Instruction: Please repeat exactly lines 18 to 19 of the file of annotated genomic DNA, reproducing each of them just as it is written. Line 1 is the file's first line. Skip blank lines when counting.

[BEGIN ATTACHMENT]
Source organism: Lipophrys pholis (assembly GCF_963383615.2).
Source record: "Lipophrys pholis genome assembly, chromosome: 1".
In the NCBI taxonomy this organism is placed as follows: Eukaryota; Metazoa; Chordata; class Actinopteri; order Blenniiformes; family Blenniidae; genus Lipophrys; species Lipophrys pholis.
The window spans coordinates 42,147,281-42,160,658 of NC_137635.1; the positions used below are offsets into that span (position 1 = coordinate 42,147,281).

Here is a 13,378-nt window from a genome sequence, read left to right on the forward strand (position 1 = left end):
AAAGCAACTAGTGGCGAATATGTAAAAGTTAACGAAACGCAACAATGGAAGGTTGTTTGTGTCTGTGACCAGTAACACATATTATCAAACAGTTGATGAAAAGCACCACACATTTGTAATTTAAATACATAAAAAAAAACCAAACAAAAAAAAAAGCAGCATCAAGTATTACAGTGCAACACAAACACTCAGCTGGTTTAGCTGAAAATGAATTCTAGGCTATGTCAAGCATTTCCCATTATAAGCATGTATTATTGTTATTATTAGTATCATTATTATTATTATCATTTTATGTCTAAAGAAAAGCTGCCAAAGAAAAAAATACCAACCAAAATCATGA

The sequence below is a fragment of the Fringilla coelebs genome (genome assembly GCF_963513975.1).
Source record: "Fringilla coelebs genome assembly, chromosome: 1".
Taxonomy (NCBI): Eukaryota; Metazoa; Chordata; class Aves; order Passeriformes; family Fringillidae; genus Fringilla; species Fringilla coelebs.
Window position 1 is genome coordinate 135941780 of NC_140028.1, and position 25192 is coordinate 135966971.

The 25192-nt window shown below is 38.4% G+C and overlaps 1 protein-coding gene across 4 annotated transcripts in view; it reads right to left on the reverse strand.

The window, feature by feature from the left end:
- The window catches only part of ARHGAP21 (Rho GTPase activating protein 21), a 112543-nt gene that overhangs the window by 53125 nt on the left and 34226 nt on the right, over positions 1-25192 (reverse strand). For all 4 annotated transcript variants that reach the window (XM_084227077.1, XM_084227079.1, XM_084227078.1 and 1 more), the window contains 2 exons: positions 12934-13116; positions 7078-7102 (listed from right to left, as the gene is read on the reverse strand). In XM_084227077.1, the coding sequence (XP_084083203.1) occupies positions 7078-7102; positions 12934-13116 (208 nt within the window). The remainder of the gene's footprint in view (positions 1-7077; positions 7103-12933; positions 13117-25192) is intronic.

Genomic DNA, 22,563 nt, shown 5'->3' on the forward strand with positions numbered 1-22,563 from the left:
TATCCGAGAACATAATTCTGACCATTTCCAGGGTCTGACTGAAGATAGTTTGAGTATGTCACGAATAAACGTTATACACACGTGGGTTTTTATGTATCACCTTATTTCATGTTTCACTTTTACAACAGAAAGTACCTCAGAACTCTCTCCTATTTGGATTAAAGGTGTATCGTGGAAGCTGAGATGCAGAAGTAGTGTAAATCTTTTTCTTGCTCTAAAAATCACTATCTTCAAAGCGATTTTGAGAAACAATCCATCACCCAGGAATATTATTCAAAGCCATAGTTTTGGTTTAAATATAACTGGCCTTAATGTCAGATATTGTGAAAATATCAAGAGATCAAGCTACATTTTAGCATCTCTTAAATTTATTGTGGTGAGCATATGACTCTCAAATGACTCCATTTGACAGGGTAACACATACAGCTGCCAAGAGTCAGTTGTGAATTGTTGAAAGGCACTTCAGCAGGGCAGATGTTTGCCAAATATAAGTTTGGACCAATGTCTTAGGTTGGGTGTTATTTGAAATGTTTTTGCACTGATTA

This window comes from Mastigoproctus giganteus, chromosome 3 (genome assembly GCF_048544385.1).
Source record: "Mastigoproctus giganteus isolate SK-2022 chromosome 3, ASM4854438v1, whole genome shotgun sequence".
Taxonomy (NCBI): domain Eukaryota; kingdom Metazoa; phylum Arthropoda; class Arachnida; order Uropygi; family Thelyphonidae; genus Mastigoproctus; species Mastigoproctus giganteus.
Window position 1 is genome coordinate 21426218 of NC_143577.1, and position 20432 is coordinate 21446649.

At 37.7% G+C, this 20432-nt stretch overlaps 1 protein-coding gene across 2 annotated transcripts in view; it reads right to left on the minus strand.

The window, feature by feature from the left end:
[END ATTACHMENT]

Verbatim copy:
Taxonomy (NCBI): domain Eukaryota; kingdom Metazoa; phylum Arthropoda; class Arachnida; order Uropygi; family Thelyphonidae; genus Mastigoproctus; species Mastigoproctus giganteus.
Window position 1 is genome coordinate 21426218 of NC_143577.1, and position 20432 is coordinate 21446649.